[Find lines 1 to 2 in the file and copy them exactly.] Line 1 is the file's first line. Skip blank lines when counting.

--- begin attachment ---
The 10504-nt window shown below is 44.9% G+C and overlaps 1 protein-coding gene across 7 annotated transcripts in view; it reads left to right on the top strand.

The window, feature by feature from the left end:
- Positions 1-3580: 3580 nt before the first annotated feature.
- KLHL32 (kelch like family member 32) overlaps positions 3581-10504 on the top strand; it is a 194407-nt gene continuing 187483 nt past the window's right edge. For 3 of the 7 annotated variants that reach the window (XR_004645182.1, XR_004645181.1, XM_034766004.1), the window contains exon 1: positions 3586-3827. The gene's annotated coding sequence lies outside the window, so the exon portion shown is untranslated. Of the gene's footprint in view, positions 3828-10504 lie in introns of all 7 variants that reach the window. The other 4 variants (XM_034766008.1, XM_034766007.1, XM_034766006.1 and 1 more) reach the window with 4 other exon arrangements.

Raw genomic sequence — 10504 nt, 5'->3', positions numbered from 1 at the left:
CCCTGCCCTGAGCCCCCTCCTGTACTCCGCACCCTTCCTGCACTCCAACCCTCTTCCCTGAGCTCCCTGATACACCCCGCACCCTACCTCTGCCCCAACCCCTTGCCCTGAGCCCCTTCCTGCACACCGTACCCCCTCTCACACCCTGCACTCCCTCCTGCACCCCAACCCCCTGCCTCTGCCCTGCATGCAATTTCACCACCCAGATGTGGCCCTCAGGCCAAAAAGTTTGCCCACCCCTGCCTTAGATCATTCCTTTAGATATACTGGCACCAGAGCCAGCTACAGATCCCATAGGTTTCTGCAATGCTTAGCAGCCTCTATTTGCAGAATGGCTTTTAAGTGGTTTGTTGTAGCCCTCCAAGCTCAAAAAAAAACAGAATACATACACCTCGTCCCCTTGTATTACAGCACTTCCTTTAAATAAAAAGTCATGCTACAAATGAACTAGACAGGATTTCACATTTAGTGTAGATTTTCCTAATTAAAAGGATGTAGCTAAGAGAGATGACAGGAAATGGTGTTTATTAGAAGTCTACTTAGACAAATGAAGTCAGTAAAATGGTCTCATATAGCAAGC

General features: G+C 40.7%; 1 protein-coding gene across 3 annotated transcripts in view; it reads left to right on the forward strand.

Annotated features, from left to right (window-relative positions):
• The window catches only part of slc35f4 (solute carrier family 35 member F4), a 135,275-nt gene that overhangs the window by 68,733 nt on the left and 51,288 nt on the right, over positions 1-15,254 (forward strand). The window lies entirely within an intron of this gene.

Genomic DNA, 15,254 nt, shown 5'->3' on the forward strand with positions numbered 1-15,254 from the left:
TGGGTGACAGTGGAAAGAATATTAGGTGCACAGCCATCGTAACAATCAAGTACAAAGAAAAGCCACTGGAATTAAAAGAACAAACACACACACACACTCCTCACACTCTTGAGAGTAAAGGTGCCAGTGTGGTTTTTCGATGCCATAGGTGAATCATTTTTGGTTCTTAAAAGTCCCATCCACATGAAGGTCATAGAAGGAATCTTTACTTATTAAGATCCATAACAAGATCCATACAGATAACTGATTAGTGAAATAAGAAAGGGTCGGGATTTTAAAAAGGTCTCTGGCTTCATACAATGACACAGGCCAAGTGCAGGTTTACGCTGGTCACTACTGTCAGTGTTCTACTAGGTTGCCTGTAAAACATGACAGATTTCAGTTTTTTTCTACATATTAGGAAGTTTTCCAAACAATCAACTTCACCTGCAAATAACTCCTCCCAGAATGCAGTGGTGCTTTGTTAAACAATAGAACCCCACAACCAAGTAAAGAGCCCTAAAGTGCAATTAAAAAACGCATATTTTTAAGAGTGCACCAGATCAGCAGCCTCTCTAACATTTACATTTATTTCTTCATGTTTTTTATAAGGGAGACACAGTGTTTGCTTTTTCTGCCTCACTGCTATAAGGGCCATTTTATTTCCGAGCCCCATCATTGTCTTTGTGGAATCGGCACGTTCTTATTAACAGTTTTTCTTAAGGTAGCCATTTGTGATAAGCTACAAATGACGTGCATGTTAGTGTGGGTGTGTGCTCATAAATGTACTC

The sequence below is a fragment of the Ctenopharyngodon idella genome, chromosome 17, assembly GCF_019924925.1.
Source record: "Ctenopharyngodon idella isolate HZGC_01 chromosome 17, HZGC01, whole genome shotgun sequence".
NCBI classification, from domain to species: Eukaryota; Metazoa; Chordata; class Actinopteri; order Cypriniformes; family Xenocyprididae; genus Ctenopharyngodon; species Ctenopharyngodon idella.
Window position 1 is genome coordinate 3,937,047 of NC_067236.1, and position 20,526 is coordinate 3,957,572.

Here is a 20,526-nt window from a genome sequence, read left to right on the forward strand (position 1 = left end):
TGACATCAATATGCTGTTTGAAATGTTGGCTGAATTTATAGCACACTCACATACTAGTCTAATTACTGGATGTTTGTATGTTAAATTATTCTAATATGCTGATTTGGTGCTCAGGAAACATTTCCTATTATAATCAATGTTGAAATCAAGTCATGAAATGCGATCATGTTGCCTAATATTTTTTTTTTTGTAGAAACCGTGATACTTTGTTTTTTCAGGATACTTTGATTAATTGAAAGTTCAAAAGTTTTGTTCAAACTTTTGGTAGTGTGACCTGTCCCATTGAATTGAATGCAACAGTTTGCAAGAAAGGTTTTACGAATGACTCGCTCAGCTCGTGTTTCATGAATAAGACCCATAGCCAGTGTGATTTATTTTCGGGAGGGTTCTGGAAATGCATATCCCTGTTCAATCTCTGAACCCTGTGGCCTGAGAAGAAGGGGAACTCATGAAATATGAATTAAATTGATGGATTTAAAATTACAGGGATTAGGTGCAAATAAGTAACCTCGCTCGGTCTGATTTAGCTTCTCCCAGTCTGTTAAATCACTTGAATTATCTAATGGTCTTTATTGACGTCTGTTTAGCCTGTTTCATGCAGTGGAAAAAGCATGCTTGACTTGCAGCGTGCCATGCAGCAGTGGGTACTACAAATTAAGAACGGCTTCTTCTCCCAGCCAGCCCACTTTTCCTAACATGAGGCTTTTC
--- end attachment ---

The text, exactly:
The 10504-nt window shown below is 44.9% G+C and overlaps 1 protein-coding gene across 7 annotated transcripts in view; it reads left to right on the top strand.

The window, feature by feature from the left end: